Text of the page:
The Bottom Line
'A collection of choice songs' - indeed
John had nothing to do with this record! This is just about the only album Theo Johnson himself managed to get out - shortly after the release of London Conversation. Bawdy British Ballads contains folk songs full of sexual innuendo, a peeing dog and two sets of limericks. It probably was the repertoire he used to play in folk clubs like Bunjies and the Kingston Folk Barge. The man had a voice with limited range and sings from his throat.
The record label is Surprise Records but catalogue number and company address clearly point to Island Records. 108 Cambridge Road, London was the first place where Island had their office, from March 1963 to 1967.
The album was produced and designed by Chris Blackwell. And David Betteridge (who wrote the sleevenotes) was office manager there and later on became label director.
The building (now demolished) was originally a barber’s shop run by the Gopthal family. Chris Blackwell converted the space into offices. In 1962, the basement store at No.108 had been a recording studio set up by Sonny Roberts of Planetone Records. Blackwell introduced additional labels such as Black Swan, Jump Up, Aladdin, Surprise, Sue Records and Trojan which was run by Lee Gopthal. In 1968, when business picked up with the popularity of reggae, Island Records moved to the much larger Music House at 12 Neasden Lane.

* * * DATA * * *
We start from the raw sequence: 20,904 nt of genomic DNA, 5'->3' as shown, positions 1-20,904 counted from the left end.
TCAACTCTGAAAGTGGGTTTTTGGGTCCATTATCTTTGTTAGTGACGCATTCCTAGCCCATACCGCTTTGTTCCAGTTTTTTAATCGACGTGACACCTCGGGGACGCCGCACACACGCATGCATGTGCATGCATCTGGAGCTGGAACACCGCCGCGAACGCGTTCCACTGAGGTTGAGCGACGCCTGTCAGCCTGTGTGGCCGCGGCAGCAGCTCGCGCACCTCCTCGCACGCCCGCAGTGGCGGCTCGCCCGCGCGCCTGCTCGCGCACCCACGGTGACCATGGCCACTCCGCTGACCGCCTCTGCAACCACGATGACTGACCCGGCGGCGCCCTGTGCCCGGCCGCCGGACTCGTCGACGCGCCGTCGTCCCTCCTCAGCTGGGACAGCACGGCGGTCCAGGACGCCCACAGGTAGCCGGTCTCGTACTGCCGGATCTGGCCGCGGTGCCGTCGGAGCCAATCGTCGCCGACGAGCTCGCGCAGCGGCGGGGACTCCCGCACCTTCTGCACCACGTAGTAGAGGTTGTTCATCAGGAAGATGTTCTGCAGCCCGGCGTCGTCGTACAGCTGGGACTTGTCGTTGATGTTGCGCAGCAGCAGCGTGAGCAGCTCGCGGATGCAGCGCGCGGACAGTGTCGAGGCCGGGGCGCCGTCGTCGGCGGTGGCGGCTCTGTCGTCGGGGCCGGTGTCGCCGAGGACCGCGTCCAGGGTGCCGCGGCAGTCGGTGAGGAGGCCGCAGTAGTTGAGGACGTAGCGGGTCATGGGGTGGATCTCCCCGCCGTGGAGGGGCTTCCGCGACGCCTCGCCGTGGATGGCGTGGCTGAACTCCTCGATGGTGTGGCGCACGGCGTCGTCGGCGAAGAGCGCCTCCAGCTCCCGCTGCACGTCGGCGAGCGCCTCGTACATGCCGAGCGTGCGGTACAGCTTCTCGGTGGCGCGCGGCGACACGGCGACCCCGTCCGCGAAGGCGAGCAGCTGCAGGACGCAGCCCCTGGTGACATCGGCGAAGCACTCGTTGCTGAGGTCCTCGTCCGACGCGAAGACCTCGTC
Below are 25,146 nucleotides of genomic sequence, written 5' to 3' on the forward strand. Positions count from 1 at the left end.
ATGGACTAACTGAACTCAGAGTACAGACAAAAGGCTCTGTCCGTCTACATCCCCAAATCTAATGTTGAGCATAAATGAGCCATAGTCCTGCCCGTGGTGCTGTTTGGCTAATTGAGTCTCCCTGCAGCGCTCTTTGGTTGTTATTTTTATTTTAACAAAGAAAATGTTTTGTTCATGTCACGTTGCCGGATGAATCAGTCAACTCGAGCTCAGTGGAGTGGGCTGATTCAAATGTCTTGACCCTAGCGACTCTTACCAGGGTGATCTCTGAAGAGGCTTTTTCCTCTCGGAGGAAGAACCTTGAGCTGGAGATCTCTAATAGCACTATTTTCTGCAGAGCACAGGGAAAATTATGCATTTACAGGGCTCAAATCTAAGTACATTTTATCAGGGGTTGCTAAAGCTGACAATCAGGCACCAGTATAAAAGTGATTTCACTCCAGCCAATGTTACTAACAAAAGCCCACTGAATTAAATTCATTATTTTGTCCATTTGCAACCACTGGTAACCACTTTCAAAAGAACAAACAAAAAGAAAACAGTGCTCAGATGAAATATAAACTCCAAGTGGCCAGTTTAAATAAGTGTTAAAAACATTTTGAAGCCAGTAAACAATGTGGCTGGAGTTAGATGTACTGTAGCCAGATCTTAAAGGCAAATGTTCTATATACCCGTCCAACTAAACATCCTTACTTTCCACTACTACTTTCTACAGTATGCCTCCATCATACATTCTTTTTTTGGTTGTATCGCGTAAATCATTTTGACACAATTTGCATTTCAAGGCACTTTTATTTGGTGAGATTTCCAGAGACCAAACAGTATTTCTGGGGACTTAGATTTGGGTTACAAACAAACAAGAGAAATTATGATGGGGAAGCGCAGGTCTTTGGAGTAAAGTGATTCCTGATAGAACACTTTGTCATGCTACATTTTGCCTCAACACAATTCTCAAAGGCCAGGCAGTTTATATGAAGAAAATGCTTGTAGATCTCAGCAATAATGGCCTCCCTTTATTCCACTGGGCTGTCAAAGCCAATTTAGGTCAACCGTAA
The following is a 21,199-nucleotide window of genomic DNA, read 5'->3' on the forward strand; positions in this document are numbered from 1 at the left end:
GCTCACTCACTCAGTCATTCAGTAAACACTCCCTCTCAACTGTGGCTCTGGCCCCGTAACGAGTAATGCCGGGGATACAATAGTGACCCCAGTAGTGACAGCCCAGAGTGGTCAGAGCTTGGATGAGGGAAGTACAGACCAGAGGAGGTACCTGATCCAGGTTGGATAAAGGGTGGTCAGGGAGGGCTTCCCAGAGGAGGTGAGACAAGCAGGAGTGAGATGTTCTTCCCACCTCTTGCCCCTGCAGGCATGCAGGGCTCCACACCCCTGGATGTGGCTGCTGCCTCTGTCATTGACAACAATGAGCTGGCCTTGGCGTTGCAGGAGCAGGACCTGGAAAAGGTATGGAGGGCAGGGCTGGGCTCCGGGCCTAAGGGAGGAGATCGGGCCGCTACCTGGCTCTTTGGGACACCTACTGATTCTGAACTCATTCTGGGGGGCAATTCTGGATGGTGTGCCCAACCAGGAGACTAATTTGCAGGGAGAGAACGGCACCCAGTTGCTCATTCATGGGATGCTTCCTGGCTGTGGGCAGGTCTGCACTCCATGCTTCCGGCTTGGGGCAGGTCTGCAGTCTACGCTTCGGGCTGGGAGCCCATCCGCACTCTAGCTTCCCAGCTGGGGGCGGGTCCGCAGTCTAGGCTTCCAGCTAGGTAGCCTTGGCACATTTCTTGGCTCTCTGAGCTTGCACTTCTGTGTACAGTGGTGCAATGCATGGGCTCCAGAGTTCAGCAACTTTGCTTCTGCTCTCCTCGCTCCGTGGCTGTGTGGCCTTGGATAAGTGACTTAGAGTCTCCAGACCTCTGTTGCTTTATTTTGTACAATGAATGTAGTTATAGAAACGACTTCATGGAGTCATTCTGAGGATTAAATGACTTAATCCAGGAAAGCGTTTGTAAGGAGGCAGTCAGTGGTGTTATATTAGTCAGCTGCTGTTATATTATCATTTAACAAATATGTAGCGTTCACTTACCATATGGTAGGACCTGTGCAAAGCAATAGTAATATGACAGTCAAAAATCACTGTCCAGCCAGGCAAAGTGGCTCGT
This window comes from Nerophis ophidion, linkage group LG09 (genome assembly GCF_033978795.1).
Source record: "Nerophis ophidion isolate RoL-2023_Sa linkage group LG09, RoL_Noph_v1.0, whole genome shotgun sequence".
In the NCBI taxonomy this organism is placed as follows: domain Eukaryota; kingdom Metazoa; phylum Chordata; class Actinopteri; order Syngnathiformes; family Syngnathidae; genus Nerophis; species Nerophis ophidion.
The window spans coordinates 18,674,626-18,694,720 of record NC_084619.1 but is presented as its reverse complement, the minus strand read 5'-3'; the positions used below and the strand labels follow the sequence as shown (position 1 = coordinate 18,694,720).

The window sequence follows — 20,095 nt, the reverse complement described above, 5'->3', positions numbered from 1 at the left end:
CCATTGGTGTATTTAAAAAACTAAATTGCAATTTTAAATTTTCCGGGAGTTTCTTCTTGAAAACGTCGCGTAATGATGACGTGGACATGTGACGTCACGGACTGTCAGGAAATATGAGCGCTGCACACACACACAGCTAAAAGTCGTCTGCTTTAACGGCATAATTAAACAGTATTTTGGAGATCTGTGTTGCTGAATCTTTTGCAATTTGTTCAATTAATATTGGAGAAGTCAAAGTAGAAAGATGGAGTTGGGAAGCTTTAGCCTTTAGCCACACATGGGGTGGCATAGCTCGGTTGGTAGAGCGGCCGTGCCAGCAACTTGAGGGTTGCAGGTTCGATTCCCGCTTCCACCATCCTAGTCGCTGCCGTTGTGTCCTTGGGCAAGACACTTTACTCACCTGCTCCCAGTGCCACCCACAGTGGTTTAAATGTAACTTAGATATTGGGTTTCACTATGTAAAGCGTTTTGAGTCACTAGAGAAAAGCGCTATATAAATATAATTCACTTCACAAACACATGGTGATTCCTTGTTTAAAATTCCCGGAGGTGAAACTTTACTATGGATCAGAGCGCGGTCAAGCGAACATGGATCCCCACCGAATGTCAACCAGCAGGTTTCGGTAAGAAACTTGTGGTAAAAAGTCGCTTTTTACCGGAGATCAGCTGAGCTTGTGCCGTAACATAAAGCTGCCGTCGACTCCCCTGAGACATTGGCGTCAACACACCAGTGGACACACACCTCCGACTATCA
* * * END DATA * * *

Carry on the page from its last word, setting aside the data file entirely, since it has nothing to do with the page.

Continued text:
Surprise records was clearly intended for the niche market of risqué records. For instance, ILP 1001 Music To Strip By (A free 'G' string is given away with each record), ILP 1007 That Affair (The Satirical Record to end all Satirical Records. The Profumo/ Keeler affair seen in its true light at last), ILP 1008 For Adults Only etcetera.
|Ballad Of Brian Baroo
|The Lusty Blacksmith
|Waltz. And an ambitious vibrato
|The Chastity Belt
|Waltz. With traditional chord digression
|The Irish Tinker
|Not a waltz
|Not a waltz, either
|Limericks Pt. I
|Aha! A waltz
|Stormy Weather Boys
|Uptempo. With two beeps..
|Gently Johnnie By Jingle O
|Sensitive ballad. 'Come to me quietly | Do not do me injury'
|Is that a tambourine?
|Cruising Down To Yarmouth
|A waltz! With a harmony voice
|Bring Me A Lass
|Waltz. Too short. 'When lusty young blood is on fire'
|Never Wed An Old Man
|Waltz. Say no more
|Roll Your Leg Over
|Waltz. 'All them young ladies'
|Limericks Pt. II